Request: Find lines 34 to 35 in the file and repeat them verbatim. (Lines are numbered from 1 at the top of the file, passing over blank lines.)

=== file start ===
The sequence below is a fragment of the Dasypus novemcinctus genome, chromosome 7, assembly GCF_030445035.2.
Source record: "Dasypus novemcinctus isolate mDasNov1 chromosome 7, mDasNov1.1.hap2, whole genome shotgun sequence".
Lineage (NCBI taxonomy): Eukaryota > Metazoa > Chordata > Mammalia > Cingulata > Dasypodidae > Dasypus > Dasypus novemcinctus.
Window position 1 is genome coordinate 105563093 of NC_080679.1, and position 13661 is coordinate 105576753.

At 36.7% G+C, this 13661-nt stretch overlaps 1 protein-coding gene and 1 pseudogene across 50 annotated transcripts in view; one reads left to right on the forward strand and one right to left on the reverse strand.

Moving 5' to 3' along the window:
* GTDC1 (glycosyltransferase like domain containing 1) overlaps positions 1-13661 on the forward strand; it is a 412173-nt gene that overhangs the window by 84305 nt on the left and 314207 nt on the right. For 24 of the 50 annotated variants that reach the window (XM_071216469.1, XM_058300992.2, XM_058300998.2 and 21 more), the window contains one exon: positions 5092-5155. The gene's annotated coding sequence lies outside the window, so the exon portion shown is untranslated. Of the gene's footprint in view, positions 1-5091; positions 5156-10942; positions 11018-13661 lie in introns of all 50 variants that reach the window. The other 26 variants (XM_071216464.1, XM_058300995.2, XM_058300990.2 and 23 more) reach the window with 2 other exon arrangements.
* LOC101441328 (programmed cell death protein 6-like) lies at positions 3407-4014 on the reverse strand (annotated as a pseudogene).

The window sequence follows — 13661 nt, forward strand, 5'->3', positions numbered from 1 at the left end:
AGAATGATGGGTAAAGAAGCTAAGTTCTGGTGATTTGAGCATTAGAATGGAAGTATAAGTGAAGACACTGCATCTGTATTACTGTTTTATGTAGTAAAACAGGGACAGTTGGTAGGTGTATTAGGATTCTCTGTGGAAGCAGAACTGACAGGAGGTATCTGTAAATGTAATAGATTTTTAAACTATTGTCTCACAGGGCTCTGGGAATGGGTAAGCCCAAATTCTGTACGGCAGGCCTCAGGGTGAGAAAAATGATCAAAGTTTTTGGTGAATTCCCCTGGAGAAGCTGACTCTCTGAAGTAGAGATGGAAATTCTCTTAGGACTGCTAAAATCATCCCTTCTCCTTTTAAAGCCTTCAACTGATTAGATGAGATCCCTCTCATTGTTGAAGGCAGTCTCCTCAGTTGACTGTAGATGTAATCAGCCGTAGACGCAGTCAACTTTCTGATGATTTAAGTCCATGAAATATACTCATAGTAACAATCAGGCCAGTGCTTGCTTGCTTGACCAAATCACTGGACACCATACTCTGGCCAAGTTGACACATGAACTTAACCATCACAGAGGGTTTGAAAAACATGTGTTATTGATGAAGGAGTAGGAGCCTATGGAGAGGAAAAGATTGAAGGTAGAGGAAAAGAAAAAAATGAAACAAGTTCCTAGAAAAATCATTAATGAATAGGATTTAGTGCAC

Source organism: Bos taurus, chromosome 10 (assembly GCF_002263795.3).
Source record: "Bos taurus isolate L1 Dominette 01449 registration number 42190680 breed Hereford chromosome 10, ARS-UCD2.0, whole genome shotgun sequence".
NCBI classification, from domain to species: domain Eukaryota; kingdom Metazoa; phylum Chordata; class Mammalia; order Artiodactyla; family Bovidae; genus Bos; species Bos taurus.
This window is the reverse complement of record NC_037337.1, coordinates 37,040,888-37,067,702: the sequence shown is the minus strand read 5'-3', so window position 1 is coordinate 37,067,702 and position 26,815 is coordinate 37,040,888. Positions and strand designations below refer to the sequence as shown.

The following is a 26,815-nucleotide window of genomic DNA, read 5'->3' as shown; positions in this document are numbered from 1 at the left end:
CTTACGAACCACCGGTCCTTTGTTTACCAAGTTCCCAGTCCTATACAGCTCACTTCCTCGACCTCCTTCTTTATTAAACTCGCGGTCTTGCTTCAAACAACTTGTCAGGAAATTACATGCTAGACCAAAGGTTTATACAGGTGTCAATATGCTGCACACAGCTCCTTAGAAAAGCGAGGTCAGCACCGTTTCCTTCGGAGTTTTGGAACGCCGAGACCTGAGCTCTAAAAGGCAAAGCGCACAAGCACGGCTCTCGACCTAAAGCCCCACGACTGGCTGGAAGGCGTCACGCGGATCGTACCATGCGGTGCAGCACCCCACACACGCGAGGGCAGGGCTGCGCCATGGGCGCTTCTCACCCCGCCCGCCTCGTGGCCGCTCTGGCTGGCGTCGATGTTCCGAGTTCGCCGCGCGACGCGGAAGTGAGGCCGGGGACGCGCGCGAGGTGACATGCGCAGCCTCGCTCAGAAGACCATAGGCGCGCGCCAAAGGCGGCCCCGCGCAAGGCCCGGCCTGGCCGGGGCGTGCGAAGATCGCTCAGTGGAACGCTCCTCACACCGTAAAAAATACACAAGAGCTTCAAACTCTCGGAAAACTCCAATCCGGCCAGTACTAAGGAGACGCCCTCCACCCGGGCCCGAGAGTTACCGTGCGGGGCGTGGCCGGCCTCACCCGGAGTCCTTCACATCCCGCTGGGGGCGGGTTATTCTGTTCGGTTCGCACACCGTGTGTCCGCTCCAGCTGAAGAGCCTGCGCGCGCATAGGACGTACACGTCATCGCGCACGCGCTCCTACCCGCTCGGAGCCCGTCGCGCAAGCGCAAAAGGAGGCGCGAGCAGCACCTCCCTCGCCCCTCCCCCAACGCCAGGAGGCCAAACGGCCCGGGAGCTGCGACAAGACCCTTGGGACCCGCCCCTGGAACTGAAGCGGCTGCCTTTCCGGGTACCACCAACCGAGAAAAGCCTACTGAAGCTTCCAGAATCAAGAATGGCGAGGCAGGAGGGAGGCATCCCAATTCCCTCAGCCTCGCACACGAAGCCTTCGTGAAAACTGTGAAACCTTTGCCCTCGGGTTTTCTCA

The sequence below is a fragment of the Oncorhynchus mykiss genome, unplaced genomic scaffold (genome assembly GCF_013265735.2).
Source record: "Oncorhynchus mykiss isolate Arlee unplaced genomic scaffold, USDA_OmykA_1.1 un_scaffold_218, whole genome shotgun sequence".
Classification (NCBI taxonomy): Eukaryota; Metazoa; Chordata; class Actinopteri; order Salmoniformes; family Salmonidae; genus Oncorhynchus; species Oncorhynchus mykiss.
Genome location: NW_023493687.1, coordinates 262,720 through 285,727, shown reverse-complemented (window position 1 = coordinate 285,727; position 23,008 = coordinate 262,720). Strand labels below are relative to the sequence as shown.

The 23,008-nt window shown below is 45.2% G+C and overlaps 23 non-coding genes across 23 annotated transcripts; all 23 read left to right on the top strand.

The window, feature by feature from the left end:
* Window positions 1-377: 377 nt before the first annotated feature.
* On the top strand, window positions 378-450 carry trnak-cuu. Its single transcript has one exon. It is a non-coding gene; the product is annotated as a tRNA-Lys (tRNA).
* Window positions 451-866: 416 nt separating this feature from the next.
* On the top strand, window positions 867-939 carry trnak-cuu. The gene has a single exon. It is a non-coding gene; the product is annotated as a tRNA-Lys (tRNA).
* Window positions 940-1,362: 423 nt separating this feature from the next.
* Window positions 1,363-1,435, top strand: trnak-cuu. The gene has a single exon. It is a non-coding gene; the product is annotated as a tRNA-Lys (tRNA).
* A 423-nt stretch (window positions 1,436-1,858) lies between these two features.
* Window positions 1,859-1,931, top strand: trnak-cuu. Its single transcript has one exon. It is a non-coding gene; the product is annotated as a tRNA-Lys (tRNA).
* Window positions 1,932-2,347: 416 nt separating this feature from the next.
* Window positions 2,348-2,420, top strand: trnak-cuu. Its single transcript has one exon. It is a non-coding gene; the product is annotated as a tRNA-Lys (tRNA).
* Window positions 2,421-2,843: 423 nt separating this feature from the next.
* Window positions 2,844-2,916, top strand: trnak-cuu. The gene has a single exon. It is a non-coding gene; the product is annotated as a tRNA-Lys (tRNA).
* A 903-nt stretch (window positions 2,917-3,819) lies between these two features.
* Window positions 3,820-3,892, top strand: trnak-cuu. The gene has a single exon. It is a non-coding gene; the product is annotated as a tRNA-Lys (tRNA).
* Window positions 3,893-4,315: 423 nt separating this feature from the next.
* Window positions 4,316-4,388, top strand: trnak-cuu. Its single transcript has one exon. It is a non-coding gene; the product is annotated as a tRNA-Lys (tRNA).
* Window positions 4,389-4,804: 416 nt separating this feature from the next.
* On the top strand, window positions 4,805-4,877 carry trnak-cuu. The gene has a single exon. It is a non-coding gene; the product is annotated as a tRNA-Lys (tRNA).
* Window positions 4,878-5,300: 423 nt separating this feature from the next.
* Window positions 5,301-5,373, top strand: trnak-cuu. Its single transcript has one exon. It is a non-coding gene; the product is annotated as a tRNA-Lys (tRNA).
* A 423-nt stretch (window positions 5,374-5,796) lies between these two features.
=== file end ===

* Window positions 2,844-2,916, top strand: trnak-cuu. The gene has a single exon. It is a non-coding gene; the product is annotated as a tRNA-Lys (tRNA).
* A 903-nt stretch (window positions 2,917-3,819) lies between these two features.